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Miami-Dade commissioners lay blame for disrepair of bridge to Key Biscayne

Miami-Dade County engineers knew that, sooner rather than later, they would have to replace the 69-year-old portion of the bridge to Key Biscayne.

They just didn’t know how soon. Facing a $25 million bill to rebuild the structure, they didn’t make the project a priority until the state notified them last year that the Bear Cut Bridge had deteriorated so badly over the previous two years that the problems could become critical.

Now, a vital artery to Key Biscayne has been squeezed to makeshift lanes for likely a year or more.

As Miami-Dade fast-tracks a plan to repair the bridge, county commissioners who say the bridge should never have been allowed to reach such a state of disrepair are wondering who screwed up: the Florida Department of Transportation, which inspects the bridge, the Miami-Dade public works department, which maintains it, or both.

“It doesn’t happen overnight, this deterioration,” Commissioner Bruno Barreiro said at a regional transportation committee meeting last week. “Either FDOT or somebody dropped the ball there.”

County and FDOT engineers have defended their work. The state agency says it followed federal protocols requiring bridge inspections every two years. The county says it made repairs as needed.

“The inspections on the bridge were ... performed in 2006, 2007 and 2010,” Kathleen Woods-Richardson, the public works department director, told Barreiro last Monday. “Those did not disclose anything. The one in 2012 was the one that discovered the deficiencies.”

Gus Pego, FDOT’s Miami representative, said the bridge has been inspected “many, many, many times” since it was built in 1944.

“So then why do we have an emergency?” Commissioner Juan C. Zapata asked.

No one was able to give a reason, other than sometime between 2010 and 2012, corrosion on the bridge’s exposed steel beams significantly deteriorated. Despite the bridge’s age and expected lifespan of 75 years, the state was not inspecting the bridge once or twice a year, as some bridges are when they are deemed deficient.

“There was no indication to indicate to us that there was a need to put it on a one-year cycle,” Pego said. “Usually there is a slower deterioration.”

FDOT first rated Bear Cut Bridge “structurally deficient” in 2008 — a designation that signaled the bridge would require serious repairs or replacement within six years.

Ten other bridges have that rating currently in Miami-Dade, including the Miami River drawbridges at Southwest First Street and at Miami Avenue, and the Broad Causeway at Northeast 123rd Street. Thirteen bridges have the same rating in Broward, including the Sunrise Boulevard bridge over the Middle River in Fort Lauderdale.

The 2008 rating on the Bear Cut Bridge was a result of problems with the bridge’s pilings that hold the structure up in the water, and not with the steel beams, according to the county. Miami-Dade made nearly $600,000 worth of piling repairs from 2008 to 2009.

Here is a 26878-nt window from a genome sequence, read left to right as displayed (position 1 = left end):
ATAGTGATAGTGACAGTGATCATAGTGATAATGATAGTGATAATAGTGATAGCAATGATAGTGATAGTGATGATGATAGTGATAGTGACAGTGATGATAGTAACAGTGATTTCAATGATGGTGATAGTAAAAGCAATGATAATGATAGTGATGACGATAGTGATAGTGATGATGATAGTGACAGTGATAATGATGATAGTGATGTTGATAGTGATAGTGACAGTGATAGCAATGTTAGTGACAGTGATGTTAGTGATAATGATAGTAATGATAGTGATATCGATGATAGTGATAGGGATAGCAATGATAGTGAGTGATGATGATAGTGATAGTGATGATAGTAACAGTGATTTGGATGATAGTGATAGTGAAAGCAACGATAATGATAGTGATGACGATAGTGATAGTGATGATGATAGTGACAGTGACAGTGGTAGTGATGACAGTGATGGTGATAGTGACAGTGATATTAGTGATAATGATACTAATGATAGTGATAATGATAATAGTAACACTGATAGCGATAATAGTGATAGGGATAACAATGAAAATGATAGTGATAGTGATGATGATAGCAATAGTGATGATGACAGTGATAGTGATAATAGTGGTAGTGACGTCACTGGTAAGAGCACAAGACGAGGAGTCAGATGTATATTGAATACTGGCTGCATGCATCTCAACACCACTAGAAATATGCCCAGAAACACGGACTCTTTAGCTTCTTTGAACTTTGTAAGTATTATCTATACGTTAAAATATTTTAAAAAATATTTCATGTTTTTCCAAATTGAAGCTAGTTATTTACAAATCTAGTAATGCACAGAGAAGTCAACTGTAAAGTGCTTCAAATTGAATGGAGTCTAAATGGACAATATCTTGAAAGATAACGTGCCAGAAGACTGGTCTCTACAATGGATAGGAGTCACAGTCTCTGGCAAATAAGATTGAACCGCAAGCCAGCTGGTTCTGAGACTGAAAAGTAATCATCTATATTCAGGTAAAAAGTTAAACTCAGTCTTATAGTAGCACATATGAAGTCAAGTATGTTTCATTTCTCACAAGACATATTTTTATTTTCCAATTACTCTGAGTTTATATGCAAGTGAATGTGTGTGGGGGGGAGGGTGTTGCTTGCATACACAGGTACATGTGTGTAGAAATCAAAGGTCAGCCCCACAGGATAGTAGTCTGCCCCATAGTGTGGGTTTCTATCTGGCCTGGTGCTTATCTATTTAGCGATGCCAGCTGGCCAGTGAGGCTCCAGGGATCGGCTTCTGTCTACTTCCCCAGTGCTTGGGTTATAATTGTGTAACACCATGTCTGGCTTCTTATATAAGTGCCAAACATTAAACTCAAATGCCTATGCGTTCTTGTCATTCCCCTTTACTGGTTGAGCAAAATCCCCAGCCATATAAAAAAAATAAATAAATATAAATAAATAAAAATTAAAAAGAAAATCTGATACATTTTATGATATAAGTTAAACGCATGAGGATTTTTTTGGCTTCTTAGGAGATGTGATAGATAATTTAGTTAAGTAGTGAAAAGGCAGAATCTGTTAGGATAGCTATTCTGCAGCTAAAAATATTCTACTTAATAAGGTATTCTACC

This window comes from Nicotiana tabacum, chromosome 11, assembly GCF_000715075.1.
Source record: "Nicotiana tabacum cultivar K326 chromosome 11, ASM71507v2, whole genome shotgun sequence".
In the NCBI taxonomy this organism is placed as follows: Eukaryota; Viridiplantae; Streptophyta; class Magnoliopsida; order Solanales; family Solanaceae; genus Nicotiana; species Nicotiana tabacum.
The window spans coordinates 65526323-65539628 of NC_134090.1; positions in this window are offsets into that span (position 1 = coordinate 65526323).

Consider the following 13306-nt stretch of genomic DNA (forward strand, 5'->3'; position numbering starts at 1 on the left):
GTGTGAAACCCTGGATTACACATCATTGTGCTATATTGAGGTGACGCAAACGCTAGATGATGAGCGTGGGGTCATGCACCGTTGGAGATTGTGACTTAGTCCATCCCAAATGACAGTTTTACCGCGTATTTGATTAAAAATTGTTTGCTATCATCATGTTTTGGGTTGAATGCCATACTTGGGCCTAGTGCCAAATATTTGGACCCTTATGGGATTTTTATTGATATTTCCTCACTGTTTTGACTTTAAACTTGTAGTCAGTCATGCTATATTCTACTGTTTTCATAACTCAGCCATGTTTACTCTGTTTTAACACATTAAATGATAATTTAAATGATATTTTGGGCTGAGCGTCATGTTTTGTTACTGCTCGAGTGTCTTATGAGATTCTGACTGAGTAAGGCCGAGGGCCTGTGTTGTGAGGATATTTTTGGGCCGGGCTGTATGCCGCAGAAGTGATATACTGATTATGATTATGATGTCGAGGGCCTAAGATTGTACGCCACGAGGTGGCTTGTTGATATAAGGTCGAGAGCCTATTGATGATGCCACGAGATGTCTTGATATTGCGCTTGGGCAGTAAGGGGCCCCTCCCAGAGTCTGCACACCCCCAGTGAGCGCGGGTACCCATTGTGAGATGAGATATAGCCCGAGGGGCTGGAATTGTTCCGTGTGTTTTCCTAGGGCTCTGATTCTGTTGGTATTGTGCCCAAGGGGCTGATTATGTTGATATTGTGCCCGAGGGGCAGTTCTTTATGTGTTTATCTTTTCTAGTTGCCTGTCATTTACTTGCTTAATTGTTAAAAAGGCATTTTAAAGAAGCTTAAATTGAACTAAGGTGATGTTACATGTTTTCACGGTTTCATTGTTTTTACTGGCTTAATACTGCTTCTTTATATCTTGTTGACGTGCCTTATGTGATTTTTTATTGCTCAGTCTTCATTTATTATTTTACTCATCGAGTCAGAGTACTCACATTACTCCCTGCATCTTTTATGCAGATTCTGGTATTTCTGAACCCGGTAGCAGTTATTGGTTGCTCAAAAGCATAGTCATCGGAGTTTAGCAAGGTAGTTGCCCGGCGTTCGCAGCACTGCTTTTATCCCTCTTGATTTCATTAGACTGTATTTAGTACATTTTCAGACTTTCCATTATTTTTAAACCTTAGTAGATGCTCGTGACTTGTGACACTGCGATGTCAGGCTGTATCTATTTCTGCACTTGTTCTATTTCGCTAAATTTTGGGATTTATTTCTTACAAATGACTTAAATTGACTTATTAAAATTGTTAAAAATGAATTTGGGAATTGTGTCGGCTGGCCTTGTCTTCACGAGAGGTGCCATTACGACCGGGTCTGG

The bridge was no longer rated deficient in its next state inspection, in 2010. Still, that January, the county put rebuilding the bridge and the nearby West Bridge, located immediately after the Rickenbacker Causeway, on a list of upcoming needs. No money was set aside for the projects.

That’s where things stood until last year, when FDOT notified the county of worsening conditions after inspecting the West Bridge in January and the Bear Cut Bridge in June. Both were built in 1944 and expanded in the early 1980s; the newer portions are structurally sound, the county says. The inspections are exempt from public disclosure under state law, to protect national security.

By October, FDOT recommended shutting down the most deteriorated westbound lane on the Bear Cut Bridge. The next month, the county and state agency agreed to reopen the lane, with weight restrictions for heavy vehicles. But once the restrictions went into place in December, they didn’t work. Some trucks had trouble getting supplies to and from Key Biscayne. And other trucks flouted the new rules and rode on the weakest lane, Antonio Cotarelo, the interim county engineer, said.

On Jan. 3, both lanes were shut down — a sudden move that appeared to have come out of nowhere. Mayor Carlos Gimenez said in an interview last week that, as late as last fall, he thought the necessary repairs for the bridges were not urgent.

“It wasn’t communicated to me at that time that the bridge had deteriorated that much,” he said. “What I was told about this issue back in the fall was that my public works folks thought that this was [coming] in the next two or three years.” Last week, commissioners on the transportation committee reluctantly gave initial approval to waiving competitive bidding for the bridge work. To finance the $25 million in repairs, Miami-Dade plans to issue bonds backed by Rickenbacker Causeway tolls, which would have to be raised to $1.75 from $1.50 for cars. According to the 2012-13 county budget, a causeway fund, supported by tolls on the Rickenbacker and Venetian causeways, has only $4.6 million set aside for capital improvements.

Zapata, one of several commissioners to say he will not sign off on the hike unless the county makes a long-awaited move from C-Pass to SunPass tolls on the causeways, said Tallahassee was partly responsible for the emergency rebuilding because FDOT did not inspect the bridges more frequently. He suggested the state should pay for some of the repairs — even though Pego, the FDOT district secretary, said his agency does not support “earmarks” for particular projects.

“It’s not an earmark,” Zapata responded. “I think part of the emergency situation was done because FDOT did not, I would say, properly inspect those bridges.”

A previous version of this article omitted the first name and complete title of Interim County Engineer Antonio Cotarelo.